by Cinzia di Loreto
I feel I am very fortunate to be an English teacher in my home town of Terni, situated in Southern Umbria in Italy.This beautiful area, full of woods, rivers and lakes, is rich in culture and tradition with a very relaxed pace of life; it is a lovely place to live.
However, this place is not teeming with job opportunities for English teachers and so you have to be flexible and work in several institutions in order to make a decent living.
In and around Terni, the interest in learning foreign languages begun during the 1980s. Being a steel city, the various factories here were forced to forge business partnerships with Germany, France and Finland just to survive. That was good news for me, as CEOs and managers and even employees started to realize that they needed to speak English.
I started teaching English after graduation at the end of the nineties and have managed to stay in employment ever since, something for which I am very grateful.
San Gemini ; a medieval village
Tourism has also grown over the years, and now visitors from all over the world come to see the historical medieval wine and food festivals such as the Corsa all’Anello in Narni or Giostra dell’Arme in San Gemini. To be able to work in tourism, waiters, waitresses and hospitality staff now need to speak English.
Charmed by the beauty of the landscape, the cuisine of the area and the lovely climate, many people from Britain have fallen in love with Southern Umbria and moved here permanently. Not surprisingly, many of them have become English teachers but usually on a freelance basis.
Nowadays, you can hear English spoken everywhere, even in the little country lanes crossing our countryside, where the atmosphere has always been calm and discreet.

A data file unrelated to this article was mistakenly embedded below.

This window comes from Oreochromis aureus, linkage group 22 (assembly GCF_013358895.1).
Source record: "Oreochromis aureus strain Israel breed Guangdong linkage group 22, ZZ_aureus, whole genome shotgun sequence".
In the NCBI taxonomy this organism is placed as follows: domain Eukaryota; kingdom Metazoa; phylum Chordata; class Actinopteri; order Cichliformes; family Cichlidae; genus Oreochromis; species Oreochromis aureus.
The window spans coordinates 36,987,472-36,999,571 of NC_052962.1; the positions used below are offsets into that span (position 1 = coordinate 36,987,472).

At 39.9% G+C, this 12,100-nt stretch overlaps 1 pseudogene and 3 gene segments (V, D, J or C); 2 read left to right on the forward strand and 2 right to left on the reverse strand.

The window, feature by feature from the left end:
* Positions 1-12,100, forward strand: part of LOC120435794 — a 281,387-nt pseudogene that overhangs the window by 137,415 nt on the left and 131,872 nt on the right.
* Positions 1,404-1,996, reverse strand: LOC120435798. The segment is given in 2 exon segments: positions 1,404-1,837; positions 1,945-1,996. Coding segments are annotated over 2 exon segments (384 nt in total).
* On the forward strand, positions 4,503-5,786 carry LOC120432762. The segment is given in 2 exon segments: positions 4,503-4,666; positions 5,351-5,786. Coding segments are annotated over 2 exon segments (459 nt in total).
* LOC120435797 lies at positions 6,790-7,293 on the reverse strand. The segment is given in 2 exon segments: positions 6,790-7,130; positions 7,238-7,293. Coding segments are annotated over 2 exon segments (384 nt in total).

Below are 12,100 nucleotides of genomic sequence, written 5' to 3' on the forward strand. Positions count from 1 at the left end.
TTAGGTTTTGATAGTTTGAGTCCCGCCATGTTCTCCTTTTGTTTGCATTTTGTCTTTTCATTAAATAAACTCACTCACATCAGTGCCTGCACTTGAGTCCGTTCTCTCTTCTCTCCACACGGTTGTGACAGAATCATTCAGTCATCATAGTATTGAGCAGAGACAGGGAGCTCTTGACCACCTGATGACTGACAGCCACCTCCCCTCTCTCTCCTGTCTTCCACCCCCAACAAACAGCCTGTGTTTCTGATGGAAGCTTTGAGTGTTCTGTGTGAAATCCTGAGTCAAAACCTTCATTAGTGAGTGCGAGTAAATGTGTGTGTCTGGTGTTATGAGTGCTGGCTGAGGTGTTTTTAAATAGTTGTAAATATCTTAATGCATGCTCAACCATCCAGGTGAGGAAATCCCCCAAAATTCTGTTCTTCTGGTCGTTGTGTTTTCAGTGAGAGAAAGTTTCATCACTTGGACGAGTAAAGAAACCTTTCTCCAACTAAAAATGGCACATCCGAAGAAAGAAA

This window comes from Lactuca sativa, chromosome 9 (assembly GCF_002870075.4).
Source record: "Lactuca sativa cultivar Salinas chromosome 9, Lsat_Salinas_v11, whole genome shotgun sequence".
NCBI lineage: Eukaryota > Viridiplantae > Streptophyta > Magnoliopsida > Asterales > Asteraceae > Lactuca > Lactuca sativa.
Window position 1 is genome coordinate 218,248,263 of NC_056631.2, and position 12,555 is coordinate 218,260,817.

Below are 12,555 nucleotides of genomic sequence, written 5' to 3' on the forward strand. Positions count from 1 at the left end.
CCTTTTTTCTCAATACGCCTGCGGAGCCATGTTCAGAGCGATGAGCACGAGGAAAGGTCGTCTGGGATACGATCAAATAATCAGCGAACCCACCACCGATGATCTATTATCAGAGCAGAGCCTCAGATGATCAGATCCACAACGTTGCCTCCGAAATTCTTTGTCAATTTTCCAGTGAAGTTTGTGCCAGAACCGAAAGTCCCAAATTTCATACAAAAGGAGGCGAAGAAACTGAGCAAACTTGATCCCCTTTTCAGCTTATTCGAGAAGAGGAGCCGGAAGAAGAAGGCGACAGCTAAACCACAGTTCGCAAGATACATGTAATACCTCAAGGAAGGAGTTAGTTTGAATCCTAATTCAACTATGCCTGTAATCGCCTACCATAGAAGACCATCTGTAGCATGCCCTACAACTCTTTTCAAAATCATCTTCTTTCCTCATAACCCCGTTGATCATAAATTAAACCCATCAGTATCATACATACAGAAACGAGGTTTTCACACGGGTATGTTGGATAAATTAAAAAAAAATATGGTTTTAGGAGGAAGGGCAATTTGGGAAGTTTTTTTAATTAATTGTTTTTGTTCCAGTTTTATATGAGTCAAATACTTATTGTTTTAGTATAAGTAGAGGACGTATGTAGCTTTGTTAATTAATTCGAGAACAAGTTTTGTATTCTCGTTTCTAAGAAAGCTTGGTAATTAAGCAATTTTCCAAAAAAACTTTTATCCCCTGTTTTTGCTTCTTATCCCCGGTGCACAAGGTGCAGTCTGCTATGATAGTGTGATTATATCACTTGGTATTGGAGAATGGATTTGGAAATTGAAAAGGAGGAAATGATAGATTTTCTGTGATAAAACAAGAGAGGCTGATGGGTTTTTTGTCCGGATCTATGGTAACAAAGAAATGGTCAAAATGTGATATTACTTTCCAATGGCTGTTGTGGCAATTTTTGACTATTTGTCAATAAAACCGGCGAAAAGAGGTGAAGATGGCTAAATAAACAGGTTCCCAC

To be able to cope with the influx of visitors and permanent guests, many municipalities have started to organize English language courses and also many new language schools have opened giving more opportunities to English teachers. Often as these courses are financed by the European Union, they are quite well paid.
In the year 2003, my town opened a technological centre for degrees in Engineering and Medicine as part of Perugia University, one of the oldest (1308) and most prestigious universities in Italy. I started working there and professionally this was one of the most exciting times in my career, as I got to work with other professionals who taught me so much about teaching.
In 2013 my professional life changed again when I decided I wanted to try to teach at the public school. Dividing my time between the university and school, I found that the two jobs were similar in that I taught English but different in that I feel that I have a more of a duty of responsibility to my school students and that I have to be more of a role model to them. I feel sometimes I am like a mirror in which they can see themselves in the future, particularly if they want to be English teachers!
So would I recommend Terni as a place to work?
I certainly would, as you will not be disappointed with the way of life, but, if you are looking for a full time job to support a family, perhaps the big cities of Perugia, Rome and Florence might be better suited to your requirements.